Posts Tagged ‘science fiction’

On Reboots, Changes, and Fandom Reaction

Ghostbusters rebootWith the release of the all-female Ghostbusters reboot and the recent news about Sulu’s character in Star Trek Beyond (and comments from both Takei and Simon Pegg regarding it), I feel like this is a good time to discuss something that’s kind of been itching at me for a while now. That is, as I often talk about, the subject of reboots, and what kind of changes the existing fandom should expect or be willing to tolerate when a movie’s being remade. We live in a world where the overwhelming majority of media that’s released is in the form of reboots, remakes, and revivals, with original content few and far between (at least for cinema, anyway). This is a problem that’s got roots in other issues, however, regarding representation of minorities in media and all kinds of social justice problems that are highly controversial, but I’m looking at this through the same lens of franchises, reboots, and fandom that I always discuss here.

Here’s hoping I don’t regret this, eh?

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4 Excerpts from the Mecha Piloting Guide–Friday Four

G Gundam AMERICACongratulations on being selected for the Giant Robot Piloting Program! I assume this means you’re a 15-year-old Japanese boy, but I guess you don’t have to be. One thing they might not teach you in the program, though, is that nothing takes as much work to keep running as a giant mech. The humanoid form doesn’t leave a lot of room for complex machinery, and scaling that up to 50 feet tall doesn’t help quite as much as you’d expect. And that’s without considering all the missiles, guns, laser swords, jetpacks and other add-ons these Mecha have to be able to swap out at a moment’s notice. All this is left up to the unsung heroes, the Giant Mecha mechanics (not to be confused with giant Mecha-Mechanics, which are a totally different and much more confusing issue), who have to get these things up and running after every city-destroying slugfest they take part in. So what I’ve got here are a few pro tips to help ease the burden on our intrepid robo-engineers and keep your giant robots in fighting shape.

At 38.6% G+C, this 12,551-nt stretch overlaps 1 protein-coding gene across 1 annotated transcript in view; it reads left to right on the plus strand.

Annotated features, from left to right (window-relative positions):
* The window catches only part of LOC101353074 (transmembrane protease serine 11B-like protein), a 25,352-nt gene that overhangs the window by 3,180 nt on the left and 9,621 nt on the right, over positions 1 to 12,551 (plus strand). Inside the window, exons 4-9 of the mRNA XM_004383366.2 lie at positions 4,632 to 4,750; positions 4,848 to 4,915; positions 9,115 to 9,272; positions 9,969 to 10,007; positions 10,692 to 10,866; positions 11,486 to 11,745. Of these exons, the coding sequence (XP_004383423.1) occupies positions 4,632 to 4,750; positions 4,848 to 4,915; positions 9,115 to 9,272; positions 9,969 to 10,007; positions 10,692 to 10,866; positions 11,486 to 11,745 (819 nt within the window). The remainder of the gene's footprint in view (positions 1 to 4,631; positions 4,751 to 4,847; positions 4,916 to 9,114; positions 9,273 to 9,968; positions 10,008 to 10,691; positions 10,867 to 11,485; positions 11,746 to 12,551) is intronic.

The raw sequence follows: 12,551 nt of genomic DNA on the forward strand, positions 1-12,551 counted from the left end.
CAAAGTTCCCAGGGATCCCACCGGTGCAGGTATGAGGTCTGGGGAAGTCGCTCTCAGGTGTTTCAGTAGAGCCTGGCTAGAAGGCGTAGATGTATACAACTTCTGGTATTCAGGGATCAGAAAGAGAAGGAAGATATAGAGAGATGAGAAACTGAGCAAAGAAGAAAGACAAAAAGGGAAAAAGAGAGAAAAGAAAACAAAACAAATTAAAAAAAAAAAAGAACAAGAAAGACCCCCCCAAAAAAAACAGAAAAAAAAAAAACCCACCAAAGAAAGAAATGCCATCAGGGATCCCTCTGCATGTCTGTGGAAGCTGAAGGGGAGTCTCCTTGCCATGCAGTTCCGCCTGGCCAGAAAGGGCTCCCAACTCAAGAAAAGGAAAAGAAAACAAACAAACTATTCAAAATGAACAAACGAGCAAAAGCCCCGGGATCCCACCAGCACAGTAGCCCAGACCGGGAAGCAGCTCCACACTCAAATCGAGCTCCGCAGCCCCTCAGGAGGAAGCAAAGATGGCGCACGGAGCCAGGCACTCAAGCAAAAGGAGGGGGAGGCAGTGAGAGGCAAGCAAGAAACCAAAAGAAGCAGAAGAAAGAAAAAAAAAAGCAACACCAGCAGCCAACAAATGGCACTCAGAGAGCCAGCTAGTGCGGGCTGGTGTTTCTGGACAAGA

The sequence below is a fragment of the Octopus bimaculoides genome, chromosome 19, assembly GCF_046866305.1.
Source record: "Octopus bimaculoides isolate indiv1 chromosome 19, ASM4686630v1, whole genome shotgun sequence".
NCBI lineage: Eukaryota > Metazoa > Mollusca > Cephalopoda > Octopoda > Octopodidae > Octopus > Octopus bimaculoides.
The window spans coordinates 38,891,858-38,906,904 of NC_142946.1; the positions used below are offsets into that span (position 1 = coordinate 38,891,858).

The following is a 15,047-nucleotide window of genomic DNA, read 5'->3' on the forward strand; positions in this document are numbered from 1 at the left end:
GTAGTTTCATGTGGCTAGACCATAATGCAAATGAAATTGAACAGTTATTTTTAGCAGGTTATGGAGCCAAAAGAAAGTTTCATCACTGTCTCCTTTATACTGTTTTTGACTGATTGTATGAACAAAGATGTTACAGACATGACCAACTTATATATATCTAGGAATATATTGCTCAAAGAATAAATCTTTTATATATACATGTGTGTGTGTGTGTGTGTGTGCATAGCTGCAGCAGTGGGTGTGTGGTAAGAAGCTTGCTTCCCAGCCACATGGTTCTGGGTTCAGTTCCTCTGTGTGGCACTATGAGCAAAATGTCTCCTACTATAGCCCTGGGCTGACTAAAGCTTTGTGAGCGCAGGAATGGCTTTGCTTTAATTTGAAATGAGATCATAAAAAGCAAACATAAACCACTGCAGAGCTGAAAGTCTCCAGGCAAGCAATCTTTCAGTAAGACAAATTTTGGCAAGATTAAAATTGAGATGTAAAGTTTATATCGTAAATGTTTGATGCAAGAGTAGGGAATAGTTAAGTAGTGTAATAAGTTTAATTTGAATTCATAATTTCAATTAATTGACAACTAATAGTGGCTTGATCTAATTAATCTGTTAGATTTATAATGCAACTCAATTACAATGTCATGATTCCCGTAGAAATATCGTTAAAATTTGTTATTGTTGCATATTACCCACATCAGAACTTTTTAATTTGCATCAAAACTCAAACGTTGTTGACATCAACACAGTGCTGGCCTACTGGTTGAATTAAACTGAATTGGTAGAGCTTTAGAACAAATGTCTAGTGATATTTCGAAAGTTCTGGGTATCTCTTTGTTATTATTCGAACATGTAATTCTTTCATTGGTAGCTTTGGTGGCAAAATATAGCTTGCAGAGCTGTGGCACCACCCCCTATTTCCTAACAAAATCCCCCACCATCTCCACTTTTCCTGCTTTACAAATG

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A Subjectively Obscure SciFi Primer: M.A.N.T.I.S.

MANTISLike an eclipse in the dark night sky, the Obscure Sci-Fi Primer makes its periodic reappearance. And speaking of things that emerge in the night, our subject this month is a vigilante-by-night superhero series M.A.N.T.I.S. A 1994 series, it debuted on Fox and, surprise of all surprises, lasted only one season. That might not sound like a recipe for success, especially given that better known superheroes had been failing to find an audience on TV for years at the time, and M.A.N.T.I.S. followed an original character that no one had any preexisting reason to care about. But this show had some interesting creative forces behind it–namely Sam Hamm (writer for Batman 1989 and Batman Returns) and Sam Raimi (known at the time for Evil Dead, but who would go on to spark the modern Superhero Movie craze with Spider-Man 2002). While it’s largely remembered today for being one of the first film or TV productions to focus on a black superhero, this aspect was… well, a big part of why the show struggled to find an audience, unfortunately. This didn’t factor into the plot or character as much as the creators wanted it to, which leads one to ask: did the show that made it to air deserve to find an audience? Let’s find out. Read more